Within this condition, I’m just going to recognize when the ‘current user – if their role permission is, in fact, an admin’, they should have access to view this. 

But if you remember, I also mentioned that when a user is a manager, they should also be able to access this chart. So I’m now going to select the ‘OR’ option, then I’ll also identify when the ‘current user’ is an admin OR a manager.

When this condition is true, we’ll select that this element should become visible.

So when it comes to restricting features in your app, this is the exact condition you’ll need to create.

If you’ve got five different types of roles and you want three of those five to have access to this feature, you’d just need to add another ‘OR’ option.

4. How to allow admins to update the role type of each use

We’re at the very last thing that I want to cover in this guide, and that is creating a way for the admins inside of our app to update the roles and permissions that team members have within their organization. 

Up to this point, I’ve explained how you as the owner of your app could do this manually within your database. What I’d like to do today, however, is create some sort of autonomous way for admins to change this within their own accounts.

Inside my Bubble editor under the design tab, I’ve taken the time to create a pop-up. When the ‘edit’ button is clicked, I want this pop-up to be shown.

Before we move forward, I’d like to quickly highlight how I’ve set up this pop-up. 

When it comes to this popup, I’ve set the type of content to be a user. This will allow me to store the details of a specific user whenever it’s displayed.

Inside the popup itself, I’m displaying some details about the user. This includes their profile photo, name, job, and their role type.

Below these elements, I’ve also added a dropdown menu that allows an admin to select which type of role a user should have.

If I open this dropdown menu, you’ll see that I’ve set the ‘choices style’ to be a list of dynamic choices. This means it will display a list of options from your database.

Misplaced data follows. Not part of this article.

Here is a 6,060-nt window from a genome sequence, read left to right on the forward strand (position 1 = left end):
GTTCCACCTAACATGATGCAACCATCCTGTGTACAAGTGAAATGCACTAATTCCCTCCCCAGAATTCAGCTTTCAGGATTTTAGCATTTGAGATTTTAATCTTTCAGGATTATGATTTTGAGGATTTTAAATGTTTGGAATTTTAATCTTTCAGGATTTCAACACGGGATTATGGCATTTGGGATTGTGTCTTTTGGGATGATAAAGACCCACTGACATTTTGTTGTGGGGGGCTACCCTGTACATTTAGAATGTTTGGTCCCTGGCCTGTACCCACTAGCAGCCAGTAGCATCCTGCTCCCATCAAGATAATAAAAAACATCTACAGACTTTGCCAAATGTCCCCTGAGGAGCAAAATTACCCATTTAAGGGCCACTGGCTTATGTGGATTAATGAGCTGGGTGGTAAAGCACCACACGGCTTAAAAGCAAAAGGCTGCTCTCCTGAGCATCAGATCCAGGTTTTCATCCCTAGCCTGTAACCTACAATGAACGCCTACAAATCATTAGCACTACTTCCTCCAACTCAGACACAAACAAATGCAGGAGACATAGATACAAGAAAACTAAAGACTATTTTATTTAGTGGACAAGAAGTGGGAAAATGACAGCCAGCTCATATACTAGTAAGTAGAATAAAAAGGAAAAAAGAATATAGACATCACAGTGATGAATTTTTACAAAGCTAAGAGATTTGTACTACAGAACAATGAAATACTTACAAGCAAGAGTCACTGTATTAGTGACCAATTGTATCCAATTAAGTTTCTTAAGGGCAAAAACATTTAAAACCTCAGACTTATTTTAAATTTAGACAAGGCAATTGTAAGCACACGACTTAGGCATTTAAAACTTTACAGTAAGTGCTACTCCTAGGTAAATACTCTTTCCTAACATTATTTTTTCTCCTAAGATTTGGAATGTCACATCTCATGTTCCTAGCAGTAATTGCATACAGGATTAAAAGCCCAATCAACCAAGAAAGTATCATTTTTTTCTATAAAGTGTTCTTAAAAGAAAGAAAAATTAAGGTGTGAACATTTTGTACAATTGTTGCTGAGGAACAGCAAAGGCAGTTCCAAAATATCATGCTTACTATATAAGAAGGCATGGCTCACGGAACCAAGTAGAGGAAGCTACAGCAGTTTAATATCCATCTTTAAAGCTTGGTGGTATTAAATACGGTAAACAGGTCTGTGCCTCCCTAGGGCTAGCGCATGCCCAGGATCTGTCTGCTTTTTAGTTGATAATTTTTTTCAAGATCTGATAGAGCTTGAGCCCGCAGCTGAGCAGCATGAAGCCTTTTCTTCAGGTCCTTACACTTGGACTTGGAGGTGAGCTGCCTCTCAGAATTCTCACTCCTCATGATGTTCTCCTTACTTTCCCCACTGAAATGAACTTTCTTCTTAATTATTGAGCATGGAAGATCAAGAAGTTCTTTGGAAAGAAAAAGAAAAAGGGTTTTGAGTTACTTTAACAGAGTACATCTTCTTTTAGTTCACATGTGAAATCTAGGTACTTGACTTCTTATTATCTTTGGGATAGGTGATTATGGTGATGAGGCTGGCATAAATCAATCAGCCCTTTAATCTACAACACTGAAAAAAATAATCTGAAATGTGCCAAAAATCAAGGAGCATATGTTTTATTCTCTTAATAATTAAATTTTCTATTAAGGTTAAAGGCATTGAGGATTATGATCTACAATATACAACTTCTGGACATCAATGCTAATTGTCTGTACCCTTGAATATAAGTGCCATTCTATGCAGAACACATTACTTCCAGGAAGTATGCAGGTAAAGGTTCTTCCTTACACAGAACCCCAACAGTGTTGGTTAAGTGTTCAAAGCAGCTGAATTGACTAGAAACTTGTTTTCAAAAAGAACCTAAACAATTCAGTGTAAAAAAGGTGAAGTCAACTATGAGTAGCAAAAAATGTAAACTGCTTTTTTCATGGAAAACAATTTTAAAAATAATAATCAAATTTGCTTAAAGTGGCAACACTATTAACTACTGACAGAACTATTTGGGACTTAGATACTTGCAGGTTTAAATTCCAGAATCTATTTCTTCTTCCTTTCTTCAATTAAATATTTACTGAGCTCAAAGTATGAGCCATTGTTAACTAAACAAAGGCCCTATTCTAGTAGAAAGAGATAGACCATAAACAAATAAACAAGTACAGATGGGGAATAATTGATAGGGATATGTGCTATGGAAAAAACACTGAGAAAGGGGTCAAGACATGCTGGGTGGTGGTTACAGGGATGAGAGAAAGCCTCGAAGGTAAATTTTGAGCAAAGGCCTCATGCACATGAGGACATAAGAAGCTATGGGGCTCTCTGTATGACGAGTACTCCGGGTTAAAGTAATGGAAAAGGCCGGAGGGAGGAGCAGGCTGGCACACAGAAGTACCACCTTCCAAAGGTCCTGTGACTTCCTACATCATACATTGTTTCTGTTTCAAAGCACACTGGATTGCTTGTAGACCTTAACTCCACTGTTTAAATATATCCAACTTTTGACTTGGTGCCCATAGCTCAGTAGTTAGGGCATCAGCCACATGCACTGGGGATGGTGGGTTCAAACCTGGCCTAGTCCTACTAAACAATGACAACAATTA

The options it will display, are of course, the options we created in our ‘Roles’ option set list.

I’ve also set a default value of this field. For the value, it will display the current role of the user being displayed within our popup.

When the value of this dropdown menu is changed, I’d like to run a workflow that makes changes to some information in my database.

The data I’ll be changing is the ‘parent groups user’. This is the user stored within the popup. The field I’d like to change for this user is their ‘role permission’. I’d like this field to now equal the same value as the option selected from our dropdown menu.

If I were to jump back into the preview of my app and refresh this page, I’ll see that my popup element is now fully functional.

Within the repeating group on my page, there’s a user named John Wilson. At this point in time, his role type is a coordinator, however, when open my popup, I now have the ability to update his permission to be a manager. Once I select this change, it will automatically update in our database.

And just like that, you now know how to build your own permissions feature inside of Bubble. As you could see, it’s never been easier to create powerful software, all without having to write a single line of code.